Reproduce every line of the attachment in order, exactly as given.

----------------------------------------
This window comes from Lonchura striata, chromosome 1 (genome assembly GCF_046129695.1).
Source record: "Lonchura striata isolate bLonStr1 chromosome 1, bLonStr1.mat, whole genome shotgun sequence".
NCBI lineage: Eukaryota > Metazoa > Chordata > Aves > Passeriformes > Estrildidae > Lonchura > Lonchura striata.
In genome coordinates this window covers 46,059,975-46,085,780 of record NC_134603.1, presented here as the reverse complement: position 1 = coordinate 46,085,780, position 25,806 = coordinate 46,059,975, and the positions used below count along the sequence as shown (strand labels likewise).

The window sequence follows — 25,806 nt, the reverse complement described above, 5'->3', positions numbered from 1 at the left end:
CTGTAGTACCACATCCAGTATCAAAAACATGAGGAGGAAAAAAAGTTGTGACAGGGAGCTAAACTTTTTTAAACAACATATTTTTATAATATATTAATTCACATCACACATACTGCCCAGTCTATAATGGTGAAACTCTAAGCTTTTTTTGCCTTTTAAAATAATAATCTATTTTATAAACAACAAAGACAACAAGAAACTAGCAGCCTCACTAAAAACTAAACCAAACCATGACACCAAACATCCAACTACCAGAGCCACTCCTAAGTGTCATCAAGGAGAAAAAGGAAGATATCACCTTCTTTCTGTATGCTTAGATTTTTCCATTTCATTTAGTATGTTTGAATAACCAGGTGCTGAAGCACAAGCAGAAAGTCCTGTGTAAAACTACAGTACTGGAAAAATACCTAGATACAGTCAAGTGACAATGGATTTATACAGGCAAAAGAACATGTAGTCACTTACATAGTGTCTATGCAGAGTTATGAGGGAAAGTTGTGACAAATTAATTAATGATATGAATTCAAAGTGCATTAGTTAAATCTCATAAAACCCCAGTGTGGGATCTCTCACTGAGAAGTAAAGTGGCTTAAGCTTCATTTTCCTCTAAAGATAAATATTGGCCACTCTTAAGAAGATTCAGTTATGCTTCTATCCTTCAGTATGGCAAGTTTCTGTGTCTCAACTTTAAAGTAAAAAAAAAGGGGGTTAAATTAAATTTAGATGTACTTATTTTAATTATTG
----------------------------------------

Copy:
This window comes from Lonchura striata, chromosome 1 (genome assembly GCF_046129695.1).
Source record: "Lonchura striata isolate bLonStr1 chromosome 1, bLonStr1.mat, whole genome shotgun sequence".
NCBI lineage: Eukaryota > Metazoa > Chordata > Aves > Passeriformes > Estrildidae > Lonchura > Lonchura striata.
In genome coordinates this window covers 46,059,975-46,085,780 of record NC_134603.1, presented here as the reverse complement: position 1 = coordinate 46,085,780, position 25,806 = coordinate 46,059,975, and the positions used below count along the sequence as shown (strand labels likewise).

The window sequence follows — 25,806 nt, the reverse complement described above, 5'->3', positions numbered from 1 at the left end:
CTGTAGTACCACATCCAGTATCAAAAACATGAGGAGGAAAAAAAGTTGTGACAGGGAGCTAAACTTTTTTAAACAACATATTTTTATAATATATTAATTCACATCACACATACTGCCCAGTCTATAATGGTGAAACTCTAAGCTTTTTTTGCCTTTTAAAATAATAATCTATTTTATAAACAACAAAGACAACAAGAAACTAGCAGCCTCACTAAAAACTAAACCAAACCATGACACCAAACATCCAACTACCAGAGCCACTCCTAAGTGTCATCAAGGAGAAAAAGGAAGATATCACCTTCTTTCTGTATGCTTAGATTTTTCCATTTCATTTAGTATGTTTGAATAACCAGGTGCTGAAGCACAAGCAGAAAGTCCTGTGTAAAACTACAGTACTGGAAAAATACCTAGATACAGTCAAGTGACAATGGATTTATACAGGCAAAAGAACATGTAGTCACTTACATAGTGTCTATGCAGAGTTATGAGGGAAAGTTGTGACAAATTAATTAATGATATGAATTCAAAGTGCATTAGTTAAATCTCATAAAACCCCAGTGTGGGATCTCTCACTGAGAAGTAAAGTGGCTTAAGCTTCATTTTCCTCTAAAGATAAATATTGGCCACTCTTAAGAAGATTCAGTTATGCTTCTATCCTTCAGTATGGCAAGTTTCTGTGTCTCAACTTTAAAGTAAAAAAAAAGGGGGTTAAATTAAATTTAGATGTACTTATTTTAATTATTG